Our findings will be compared to those in humans and as well as to those in similar rat experiments. In humans, the average early cortical evoked response is routinely measured using scalp electrodes and is normally referred to as the middle latency evoked potential . Because the rat ECR is measured in the same poststimulus time window (0–100 ms) as the middle latency evoked potential, a limited comparison with the human evoked potential is possible. The middle latency evoked potential shows an oscillatory pattern in the γ frequency band17,20,53that coincides with the γ band we examined in this study. In general, volatile anesthetic agents are known to decrease the amplitude and increase the latency of middle latency auditory evoked response,15,54–57a finding that lead to the development of a clinical anesthetic depth monitor.58Middle latency visual evoked potentials have also been found suppressed by anesthetics,59although they are more variable60,61than the auditory evoked response.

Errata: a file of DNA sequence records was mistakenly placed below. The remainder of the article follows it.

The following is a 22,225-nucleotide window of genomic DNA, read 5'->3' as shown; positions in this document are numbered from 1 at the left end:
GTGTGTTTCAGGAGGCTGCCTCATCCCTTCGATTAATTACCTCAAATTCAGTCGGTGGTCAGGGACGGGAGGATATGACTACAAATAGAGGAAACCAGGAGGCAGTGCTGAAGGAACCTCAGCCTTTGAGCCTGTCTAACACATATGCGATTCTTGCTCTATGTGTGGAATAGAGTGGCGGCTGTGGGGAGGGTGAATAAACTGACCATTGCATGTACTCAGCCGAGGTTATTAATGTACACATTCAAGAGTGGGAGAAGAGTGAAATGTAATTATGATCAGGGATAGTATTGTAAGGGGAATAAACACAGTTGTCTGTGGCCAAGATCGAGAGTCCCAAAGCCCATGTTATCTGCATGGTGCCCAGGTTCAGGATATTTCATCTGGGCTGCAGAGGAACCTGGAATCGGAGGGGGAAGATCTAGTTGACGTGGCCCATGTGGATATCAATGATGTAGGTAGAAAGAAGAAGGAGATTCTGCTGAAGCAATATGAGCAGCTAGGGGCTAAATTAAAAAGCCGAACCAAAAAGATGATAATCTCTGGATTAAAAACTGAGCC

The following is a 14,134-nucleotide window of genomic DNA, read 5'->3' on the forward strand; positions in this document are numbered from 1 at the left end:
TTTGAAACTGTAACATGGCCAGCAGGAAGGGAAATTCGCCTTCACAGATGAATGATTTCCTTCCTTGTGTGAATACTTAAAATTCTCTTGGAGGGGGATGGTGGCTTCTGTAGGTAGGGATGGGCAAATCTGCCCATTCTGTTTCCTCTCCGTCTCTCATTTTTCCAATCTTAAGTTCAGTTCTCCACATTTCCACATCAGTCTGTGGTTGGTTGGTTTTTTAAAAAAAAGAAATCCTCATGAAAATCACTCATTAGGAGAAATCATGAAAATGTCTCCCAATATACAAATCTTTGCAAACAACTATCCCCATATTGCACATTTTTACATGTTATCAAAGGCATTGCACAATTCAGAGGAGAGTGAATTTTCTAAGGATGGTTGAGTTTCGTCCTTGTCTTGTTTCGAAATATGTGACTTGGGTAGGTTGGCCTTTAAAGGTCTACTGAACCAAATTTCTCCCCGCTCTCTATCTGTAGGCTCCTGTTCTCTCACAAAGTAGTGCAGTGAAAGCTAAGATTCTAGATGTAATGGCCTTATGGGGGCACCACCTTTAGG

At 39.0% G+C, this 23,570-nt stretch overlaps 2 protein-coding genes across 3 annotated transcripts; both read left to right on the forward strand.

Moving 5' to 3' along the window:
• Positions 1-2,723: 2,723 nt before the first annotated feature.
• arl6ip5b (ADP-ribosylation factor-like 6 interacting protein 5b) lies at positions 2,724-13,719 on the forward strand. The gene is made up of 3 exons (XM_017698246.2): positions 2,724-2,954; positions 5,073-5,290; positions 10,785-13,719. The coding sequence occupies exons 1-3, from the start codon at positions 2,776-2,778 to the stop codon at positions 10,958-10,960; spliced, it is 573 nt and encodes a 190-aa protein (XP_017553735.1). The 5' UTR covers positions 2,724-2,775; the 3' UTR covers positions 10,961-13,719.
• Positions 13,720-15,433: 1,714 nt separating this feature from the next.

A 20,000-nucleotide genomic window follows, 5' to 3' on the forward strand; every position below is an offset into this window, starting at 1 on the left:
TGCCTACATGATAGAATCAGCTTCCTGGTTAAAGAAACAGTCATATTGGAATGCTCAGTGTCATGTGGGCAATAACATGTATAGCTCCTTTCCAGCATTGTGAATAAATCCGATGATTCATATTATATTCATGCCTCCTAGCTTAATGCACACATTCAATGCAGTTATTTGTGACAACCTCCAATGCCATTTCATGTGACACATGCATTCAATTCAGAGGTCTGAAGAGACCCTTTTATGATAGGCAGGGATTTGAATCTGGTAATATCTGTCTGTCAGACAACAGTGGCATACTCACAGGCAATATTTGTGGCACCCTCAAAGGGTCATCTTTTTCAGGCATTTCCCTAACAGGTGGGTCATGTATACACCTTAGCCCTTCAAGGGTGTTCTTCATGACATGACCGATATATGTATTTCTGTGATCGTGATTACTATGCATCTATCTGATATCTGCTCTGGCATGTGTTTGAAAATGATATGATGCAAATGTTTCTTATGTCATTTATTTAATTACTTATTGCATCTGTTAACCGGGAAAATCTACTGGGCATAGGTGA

In contrast to the findings just described, we showed that the three volatile anesthetics, halothane, isoflurane, and desflurane, all augmented ECR relative to waking. This somewhat surprising finding is not without support from previous experimental studies. For example, Santarelli et al. 44showed that the auditory evoked response was increased in some rats during isoflurane anesthesia. Rabe et al. 62found that halothane at intermediate concentrations (0.25–1.0%) augmented both auditory or visual evoked responses in the rat. We found that volatile anesthetic agents augmented ECR at all concentrations up to 2% of halothane and isoflurane and up to 9% of desflurane.